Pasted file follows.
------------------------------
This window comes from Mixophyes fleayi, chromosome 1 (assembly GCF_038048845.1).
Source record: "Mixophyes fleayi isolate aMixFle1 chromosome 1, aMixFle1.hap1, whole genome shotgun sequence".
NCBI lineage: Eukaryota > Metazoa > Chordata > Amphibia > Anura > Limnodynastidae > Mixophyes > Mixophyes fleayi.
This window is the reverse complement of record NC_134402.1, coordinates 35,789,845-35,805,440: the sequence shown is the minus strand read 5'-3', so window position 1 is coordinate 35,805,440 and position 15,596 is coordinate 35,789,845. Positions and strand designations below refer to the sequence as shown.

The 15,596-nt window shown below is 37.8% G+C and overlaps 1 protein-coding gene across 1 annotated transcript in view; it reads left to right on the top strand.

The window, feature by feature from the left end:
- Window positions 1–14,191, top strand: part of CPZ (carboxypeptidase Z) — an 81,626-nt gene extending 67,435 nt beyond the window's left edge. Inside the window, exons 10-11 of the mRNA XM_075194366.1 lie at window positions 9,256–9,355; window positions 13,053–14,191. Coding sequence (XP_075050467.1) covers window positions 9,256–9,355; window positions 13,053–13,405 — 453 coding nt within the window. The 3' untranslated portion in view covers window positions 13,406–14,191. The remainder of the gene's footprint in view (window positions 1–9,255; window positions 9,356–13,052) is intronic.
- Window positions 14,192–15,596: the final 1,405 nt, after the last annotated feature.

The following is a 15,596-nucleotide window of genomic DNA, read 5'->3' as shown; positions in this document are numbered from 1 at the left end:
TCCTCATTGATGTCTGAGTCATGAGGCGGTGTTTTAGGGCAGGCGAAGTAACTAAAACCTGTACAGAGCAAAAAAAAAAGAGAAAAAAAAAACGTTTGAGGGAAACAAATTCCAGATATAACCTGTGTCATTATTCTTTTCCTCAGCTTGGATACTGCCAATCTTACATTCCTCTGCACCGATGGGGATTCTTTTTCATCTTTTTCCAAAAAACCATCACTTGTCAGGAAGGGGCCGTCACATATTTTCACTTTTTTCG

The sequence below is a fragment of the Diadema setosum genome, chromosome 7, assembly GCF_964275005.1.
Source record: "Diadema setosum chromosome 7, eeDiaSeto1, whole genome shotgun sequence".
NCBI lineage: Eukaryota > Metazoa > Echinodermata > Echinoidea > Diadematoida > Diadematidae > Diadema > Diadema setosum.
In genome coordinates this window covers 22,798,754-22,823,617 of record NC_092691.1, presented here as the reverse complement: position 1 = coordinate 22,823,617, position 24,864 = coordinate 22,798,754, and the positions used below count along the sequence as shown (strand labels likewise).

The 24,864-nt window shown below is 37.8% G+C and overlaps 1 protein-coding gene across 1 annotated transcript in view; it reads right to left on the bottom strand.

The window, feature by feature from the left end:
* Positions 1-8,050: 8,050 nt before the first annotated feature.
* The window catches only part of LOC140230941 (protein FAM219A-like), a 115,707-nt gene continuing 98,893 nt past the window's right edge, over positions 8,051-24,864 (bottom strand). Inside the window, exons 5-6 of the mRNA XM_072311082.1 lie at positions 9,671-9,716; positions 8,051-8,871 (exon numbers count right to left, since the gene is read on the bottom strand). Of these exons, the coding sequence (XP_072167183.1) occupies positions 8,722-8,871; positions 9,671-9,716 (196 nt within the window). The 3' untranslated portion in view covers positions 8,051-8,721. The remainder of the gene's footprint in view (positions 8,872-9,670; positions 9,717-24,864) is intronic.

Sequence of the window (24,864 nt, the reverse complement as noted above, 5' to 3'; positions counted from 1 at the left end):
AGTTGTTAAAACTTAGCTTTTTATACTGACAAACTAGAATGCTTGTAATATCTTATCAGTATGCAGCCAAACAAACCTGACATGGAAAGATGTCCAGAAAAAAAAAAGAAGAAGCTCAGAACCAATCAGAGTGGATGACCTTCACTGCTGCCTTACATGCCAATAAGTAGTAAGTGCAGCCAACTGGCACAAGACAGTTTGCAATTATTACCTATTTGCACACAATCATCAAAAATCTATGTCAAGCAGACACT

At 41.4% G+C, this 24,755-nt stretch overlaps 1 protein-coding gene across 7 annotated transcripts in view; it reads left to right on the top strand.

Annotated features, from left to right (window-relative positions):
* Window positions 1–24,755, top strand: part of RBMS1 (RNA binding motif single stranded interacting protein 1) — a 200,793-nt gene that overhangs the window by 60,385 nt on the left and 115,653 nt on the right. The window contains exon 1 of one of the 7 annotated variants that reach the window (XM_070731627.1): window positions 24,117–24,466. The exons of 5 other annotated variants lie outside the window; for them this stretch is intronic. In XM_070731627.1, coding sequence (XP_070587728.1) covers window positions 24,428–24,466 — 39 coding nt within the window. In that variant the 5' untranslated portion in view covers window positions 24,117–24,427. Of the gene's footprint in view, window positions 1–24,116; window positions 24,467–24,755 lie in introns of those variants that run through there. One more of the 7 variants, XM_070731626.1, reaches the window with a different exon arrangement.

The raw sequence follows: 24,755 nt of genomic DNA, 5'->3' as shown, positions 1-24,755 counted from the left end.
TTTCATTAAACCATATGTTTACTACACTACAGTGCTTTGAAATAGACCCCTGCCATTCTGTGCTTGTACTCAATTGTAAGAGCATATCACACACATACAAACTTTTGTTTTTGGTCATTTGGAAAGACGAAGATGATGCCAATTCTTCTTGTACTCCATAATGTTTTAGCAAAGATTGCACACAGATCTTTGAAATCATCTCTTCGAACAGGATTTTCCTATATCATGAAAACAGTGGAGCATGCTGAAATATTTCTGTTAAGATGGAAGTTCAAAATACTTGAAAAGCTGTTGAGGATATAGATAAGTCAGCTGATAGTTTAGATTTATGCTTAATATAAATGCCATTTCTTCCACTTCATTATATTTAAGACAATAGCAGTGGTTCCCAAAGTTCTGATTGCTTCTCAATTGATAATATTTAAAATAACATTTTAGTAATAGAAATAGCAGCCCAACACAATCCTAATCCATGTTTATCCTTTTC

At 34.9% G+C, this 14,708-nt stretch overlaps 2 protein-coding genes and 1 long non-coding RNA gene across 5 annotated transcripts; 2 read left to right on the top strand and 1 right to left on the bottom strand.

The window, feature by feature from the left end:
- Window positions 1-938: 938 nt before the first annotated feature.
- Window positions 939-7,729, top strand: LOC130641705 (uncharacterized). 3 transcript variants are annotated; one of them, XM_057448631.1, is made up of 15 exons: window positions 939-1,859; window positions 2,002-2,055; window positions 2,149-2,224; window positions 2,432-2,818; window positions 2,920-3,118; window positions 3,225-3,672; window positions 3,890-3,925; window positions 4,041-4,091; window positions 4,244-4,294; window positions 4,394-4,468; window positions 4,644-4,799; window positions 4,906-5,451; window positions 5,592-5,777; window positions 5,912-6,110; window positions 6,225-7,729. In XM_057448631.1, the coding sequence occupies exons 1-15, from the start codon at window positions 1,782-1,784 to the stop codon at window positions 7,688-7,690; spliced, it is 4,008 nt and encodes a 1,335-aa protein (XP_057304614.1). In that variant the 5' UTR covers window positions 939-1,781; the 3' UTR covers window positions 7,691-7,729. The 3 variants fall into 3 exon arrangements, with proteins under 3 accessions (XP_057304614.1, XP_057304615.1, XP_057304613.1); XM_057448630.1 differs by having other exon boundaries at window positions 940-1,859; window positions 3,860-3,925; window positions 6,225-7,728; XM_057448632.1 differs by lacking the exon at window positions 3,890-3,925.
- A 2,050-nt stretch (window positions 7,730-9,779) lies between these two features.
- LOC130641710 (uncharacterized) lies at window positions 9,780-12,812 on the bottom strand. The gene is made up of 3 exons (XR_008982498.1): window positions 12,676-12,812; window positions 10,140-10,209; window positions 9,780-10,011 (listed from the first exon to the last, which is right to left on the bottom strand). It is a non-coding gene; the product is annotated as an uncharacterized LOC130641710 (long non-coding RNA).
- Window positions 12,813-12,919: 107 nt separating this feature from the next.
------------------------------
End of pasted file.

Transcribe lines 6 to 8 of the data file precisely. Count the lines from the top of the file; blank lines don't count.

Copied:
The window, feature by feature from the left end:
- Window positions 1–14,191, top strand: part of CPZ (carboxypeptidase Z) — an 81,626-nt gene extending 67,435 nt beyond the window's left edge. Inside the window, exons 10-11 of the mRNA XM_075194366.1 lie at window positions 9,256–9,355; window positions 13,053–14,191. Coding sequence (XP_075050467.1) covers window positions 9,256–9,355; window positions 13,053–13,405 — 453 coding nt within the window. The 3' untranslated portion in view covers window positions 13,406–14,191. The remainder of the gene's footprint in view (window positions 1–9,255; window positions 9,356–13,052) is intronic.
- Window positions 14,192–15,596: the final 1,405 nt, after the last annotated feature.